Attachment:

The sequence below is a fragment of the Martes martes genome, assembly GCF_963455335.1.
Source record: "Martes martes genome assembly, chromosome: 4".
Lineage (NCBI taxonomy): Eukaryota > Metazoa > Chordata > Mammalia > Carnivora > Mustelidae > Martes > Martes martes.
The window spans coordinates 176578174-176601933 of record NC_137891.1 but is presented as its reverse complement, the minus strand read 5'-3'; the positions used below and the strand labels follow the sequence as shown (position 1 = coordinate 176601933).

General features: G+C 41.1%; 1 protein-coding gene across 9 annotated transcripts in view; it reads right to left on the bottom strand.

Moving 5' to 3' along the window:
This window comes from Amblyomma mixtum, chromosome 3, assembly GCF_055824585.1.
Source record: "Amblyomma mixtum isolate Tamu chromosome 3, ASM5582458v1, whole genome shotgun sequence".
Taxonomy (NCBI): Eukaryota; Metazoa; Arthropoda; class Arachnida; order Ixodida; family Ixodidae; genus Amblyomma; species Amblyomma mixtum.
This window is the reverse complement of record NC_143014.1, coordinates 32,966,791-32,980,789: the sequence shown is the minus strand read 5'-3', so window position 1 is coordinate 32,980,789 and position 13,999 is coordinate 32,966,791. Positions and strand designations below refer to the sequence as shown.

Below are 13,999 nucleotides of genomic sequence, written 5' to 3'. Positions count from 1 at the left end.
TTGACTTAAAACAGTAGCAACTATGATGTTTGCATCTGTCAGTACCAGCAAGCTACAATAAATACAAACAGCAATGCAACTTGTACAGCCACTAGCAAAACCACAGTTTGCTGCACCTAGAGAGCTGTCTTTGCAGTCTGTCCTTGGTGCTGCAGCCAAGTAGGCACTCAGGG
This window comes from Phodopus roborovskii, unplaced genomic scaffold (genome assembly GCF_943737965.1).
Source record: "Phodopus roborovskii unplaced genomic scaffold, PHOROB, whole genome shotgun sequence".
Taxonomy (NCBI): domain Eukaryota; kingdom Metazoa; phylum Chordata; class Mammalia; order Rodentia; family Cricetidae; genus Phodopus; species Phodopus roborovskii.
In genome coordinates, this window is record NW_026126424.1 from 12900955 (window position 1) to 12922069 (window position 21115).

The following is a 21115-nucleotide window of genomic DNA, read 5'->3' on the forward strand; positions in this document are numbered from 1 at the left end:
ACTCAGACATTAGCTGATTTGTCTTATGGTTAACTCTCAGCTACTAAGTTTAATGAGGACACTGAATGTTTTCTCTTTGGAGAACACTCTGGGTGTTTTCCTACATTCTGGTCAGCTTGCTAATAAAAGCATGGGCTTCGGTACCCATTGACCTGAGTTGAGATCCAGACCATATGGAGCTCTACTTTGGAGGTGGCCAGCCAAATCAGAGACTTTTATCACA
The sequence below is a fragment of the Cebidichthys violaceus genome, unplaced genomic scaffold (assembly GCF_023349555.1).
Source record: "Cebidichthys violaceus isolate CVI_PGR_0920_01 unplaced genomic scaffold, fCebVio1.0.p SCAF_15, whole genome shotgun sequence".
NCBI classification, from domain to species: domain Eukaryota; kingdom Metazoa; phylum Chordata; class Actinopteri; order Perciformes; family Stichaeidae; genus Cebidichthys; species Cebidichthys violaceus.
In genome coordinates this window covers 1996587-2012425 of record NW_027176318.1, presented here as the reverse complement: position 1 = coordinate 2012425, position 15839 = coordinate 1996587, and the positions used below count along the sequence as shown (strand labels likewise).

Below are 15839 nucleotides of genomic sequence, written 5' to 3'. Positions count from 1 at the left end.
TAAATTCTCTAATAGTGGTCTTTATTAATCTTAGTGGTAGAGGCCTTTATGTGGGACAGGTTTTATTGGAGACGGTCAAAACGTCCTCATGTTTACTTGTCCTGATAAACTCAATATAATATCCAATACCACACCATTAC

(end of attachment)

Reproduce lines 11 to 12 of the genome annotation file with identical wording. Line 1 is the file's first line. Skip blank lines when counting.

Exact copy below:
Below are 13,999 nucleotides of genomic sequence, written 5' to 3'. Positions count from 1 at the left end.
TTGACTTAAAACAGTAGCAACTATGATGTTTGCATCTGTCAGTACCAGCAAGCTACAATAAATACAAACAGCAATGCAACTTGTACAGCCACTAGCAAAACCACAGTTTGCTGCACCTAGAGAGCTGTCTTTGCAGTCTGTCCTTGGTGCTGCAGCCAAGTAGGCACTCAGGG